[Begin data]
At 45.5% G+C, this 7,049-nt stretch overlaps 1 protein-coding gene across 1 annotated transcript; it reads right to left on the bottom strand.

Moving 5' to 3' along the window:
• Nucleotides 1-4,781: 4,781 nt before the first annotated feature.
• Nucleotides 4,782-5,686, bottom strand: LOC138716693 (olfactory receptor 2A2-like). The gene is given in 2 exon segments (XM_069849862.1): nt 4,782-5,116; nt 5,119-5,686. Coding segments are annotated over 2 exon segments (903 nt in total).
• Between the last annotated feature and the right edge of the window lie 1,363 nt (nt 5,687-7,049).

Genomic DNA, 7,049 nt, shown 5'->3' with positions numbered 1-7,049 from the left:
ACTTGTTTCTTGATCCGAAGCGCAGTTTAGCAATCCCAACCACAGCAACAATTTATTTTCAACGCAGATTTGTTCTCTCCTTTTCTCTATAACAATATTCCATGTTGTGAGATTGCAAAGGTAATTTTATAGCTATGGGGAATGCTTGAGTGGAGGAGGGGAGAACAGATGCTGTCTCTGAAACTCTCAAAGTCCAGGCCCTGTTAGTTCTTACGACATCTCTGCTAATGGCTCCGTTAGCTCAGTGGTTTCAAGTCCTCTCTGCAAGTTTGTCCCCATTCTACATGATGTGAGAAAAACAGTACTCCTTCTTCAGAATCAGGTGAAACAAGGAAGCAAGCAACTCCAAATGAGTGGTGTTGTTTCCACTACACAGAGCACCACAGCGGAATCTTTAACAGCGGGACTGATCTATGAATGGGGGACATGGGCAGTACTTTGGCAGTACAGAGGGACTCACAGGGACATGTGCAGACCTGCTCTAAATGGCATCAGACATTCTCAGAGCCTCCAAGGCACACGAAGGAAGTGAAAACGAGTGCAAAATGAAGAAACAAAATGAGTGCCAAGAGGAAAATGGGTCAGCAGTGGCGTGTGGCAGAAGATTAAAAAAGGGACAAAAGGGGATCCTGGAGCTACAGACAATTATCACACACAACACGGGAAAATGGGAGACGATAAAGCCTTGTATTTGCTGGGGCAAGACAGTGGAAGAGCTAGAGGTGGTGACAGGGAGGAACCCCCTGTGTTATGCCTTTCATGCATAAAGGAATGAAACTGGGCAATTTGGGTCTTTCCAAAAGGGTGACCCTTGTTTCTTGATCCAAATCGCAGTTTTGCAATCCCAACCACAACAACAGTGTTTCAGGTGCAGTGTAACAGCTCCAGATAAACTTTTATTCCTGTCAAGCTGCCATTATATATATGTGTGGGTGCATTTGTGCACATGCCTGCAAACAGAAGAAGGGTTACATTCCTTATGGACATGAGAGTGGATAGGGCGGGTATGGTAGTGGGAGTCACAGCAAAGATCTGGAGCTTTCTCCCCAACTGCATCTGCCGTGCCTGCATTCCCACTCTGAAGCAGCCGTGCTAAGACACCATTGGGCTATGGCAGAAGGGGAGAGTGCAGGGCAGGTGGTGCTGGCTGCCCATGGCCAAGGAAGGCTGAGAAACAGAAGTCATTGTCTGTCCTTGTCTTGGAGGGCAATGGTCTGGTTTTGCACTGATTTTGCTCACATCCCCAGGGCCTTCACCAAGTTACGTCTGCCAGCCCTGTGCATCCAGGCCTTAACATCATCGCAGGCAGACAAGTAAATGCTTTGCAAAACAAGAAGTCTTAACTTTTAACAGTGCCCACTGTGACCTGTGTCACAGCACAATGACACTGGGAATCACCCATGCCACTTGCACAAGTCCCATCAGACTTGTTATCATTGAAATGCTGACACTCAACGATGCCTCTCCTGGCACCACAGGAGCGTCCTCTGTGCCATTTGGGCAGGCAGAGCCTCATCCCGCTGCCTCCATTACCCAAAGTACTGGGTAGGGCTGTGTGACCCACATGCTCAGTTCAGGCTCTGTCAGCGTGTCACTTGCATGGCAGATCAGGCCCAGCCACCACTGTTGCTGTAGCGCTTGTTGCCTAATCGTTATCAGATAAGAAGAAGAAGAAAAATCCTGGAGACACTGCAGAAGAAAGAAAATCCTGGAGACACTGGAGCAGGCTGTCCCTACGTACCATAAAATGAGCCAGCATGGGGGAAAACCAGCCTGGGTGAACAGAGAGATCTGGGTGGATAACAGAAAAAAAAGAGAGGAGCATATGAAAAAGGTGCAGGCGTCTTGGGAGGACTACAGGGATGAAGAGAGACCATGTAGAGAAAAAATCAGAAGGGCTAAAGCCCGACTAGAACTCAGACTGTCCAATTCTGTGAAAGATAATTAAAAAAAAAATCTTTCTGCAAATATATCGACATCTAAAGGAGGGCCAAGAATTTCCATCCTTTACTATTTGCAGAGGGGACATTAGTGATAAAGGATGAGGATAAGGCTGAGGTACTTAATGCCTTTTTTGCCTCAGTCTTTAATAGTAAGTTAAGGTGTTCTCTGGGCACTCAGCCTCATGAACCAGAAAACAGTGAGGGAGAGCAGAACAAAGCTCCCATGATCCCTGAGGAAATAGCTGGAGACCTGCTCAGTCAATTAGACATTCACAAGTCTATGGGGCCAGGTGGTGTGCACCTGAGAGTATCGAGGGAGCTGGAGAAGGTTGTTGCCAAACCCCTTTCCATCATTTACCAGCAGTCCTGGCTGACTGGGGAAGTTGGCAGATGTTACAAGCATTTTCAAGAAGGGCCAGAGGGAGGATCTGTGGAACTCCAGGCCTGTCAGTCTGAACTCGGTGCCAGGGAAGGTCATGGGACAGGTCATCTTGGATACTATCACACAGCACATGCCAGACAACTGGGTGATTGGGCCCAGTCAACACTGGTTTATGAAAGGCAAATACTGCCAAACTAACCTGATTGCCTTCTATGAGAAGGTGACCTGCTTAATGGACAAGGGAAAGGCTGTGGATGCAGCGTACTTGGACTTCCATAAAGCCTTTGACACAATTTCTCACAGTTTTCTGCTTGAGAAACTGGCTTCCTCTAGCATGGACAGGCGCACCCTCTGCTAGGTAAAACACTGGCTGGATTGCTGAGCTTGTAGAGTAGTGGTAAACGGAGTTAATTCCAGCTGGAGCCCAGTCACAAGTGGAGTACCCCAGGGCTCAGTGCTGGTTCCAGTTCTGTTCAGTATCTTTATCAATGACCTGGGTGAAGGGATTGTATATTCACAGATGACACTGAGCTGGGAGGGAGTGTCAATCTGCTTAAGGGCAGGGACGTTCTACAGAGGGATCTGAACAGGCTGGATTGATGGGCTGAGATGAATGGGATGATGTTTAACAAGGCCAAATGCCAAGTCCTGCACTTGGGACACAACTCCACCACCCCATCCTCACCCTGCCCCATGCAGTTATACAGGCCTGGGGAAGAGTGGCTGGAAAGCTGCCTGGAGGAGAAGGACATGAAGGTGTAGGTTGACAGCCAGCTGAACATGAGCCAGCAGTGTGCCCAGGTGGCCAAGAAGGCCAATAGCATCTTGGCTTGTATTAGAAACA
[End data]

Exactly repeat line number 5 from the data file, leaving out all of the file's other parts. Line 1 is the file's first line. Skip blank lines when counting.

• Between the last annotated feature and the right edge of the window lie 1,363 nt (nt 5,687-7,049).